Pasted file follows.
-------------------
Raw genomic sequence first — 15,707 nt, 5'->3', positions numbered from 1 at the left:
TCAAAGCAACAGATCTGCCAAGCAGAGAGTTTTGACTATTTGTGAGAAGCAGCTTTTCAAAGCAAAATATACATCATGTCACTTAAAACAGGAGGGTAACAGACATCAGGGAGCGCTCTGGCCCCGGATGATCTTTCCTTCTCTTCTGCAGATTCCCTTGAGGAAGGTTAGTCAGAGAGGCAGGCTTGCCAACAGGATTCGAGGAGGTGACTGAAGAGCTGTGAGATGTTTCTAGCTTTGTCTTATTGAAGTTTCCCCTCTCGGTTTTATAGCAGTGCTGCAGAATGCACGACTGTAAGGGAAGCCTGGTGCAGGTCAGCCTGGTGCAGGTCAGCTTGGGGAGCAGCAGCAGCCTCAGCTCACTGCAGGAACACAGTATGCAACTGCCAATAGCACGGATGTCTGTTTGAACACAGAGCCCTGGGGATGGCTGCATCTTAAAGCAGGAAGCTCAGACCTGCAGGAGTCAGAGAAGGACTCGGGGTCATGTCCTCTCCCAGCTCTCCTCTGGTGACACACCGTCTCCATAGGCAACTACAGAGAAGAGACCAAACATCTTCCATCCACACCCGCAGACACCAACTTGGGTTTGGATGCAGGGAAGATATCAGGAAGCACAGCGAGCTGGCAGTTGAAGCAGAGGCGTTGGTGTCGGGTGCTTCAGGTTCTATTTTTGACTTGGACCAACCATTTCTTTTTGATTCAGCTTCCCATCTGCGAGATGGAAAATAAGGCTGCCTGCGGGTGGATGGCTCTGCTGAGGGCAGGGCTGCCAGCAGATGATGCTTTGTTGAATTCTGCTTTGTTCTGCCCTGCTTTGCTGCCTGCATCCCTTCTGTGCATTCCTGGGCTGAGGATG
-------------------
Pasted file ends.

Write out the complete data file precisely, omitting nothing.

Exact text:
Raw genomic sequence first — 15,707 nt, 5'->3', positions numbered from 1 at the left:
TCAAAGCAACAGATCTGCCAAGCAGAGAGTTTTGACTATTTGTGAGAAGCAGCTTTTCAAAGCAAAATATACATCATGTCACTTAAAACAGGAGGGTAACAGACATCAGGGAGCGCTCTGGCCCCGGATGATCTTTCCTTCTCTTCTGCAGATTCCCTTGAGGAAGGTTAGTCAGAGAGGCAGGCTTGCCAACAGGATTCGAGGAGGTGACTGAAGAGCTGTGAGATGTTTCTAGCTTTGTCTTATTGAAGTTTCCCCTCTCGGTTTTATAGCAGTGCTGCAGAATGCACGACTGTAAGGGAAGCCTGGTGCAGGTCAGCCTGGTGCAGGTCAGCTTGGGGAGCAGCAGCAGCCTCAGCTCACTGCAGGAACACAGTATGCAACTGCCAATAGCACGGATGTCTGTTTGAACACAGAGCCCTGGGGATGGCTGCATCTTAAAGCAGGAAGCTCAGACCTGCAGGAGTCAGAGAAGGACTCGGGGTCATGTCCTCTCCCAGCTCTCCTCTGGTGACACACCGTCTCCATAGGCAACTACAGAGAAGAGACCAAACATCTTCCATCCACACCCGCAGACACCAACTTGGGTTTGGATGCAGGGAAGATATCAGGAAGCACAGCGAGCTGGCAGTTGAAGCAGAGGCGTTGGTGTCGGGTGCTTCAGGTTCTATTTTTGACTTGGACCAACCATTTCTTTTTGATTCAGCTTCCCATCTGCGAGATGGAAAATAAGGCTGCCTGCGGGTGGATGGCTCTGCTGAGGGCAGGGCTGCCAGCAGATGATGCTTTGTTGAATTCTGCTTTGTTCTGCCCTGCTTTGCTGCCTGCATCCCTTCTGTGCATTCCTGGGCTGAGGATG